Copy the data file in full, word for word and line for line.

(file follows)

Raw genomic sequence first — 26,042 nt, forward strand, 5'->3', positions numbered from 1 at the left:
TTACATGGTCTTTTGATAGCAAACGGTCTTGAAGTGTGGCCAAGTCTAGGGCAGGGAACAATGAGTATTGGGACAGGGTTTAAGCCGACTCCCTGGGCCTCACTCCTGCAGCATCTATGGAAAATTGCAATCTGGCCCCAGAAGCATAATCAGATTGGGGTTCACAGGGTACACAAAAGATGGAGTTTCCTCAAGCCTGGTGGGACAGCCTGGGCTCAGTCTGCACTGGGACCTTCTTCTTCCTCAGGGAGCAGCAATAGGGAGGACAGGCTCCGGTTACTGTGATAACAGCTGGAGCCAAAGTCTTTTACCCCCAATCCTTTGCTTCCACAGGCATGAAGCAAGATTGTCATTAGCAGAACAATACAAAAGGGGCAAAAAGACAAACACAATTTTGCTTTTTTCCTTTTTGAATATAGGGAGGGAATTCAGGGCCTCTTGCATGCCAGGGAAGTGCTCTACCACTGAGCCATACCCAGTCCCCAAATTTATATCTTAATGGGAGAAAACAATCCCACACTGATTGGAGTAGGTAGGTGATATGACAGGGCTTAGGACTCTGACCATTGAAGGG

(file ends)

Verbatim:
Raw genomic sequence first — 26,042 nt, forward strand, 5'->3', positions numbered from 1 at the left:
TTACATGGTCTTTTGATAGCAAACGGTCTTGAAGTGTGGCCAAGTCTAGGGCAGGGAACAATGAGTATTGGGACAGGGTTTAAGCCGACTCCCTGGGCCTCACTCCTGCAGCATCTATGGAAAATTGCAATCTGGCCCCAGAAGCATAATCAGATTGGGGTTCACAGGGTACACAAAAGATGGAGTTTCCTCAAGCCTGGTGGGACAGCCTGGGCTCAGTCTGCACTGGGACCTTCTTCTTCCTCAGGGAGCAGCAATAGGGAGGACAGGCTCCGGTTACTGTGATAACAGCTGGAGCCAAAGTCTTTTACCCCCAATCCTTTGCTTCCACAGGCATGAAGCAAGATTGTCATTAGCAGAACAATACAAAAGGGGCAAAAAGACAAACACAATTTTGCTTTTTTCCTTTTTGAATATAGGGAGGGAATTCAGGGCCTCTTGCATGCCAGGGAAGTGCTCTACCACTGAGCCATACCCAGTCCCCAAATTTATATCTTAATGGGAGAAAACAATCCCACACTGATTGGAGTAGGTAGGTGATATGACAGGGCTTAGGACTCTGACCATTGAAGGG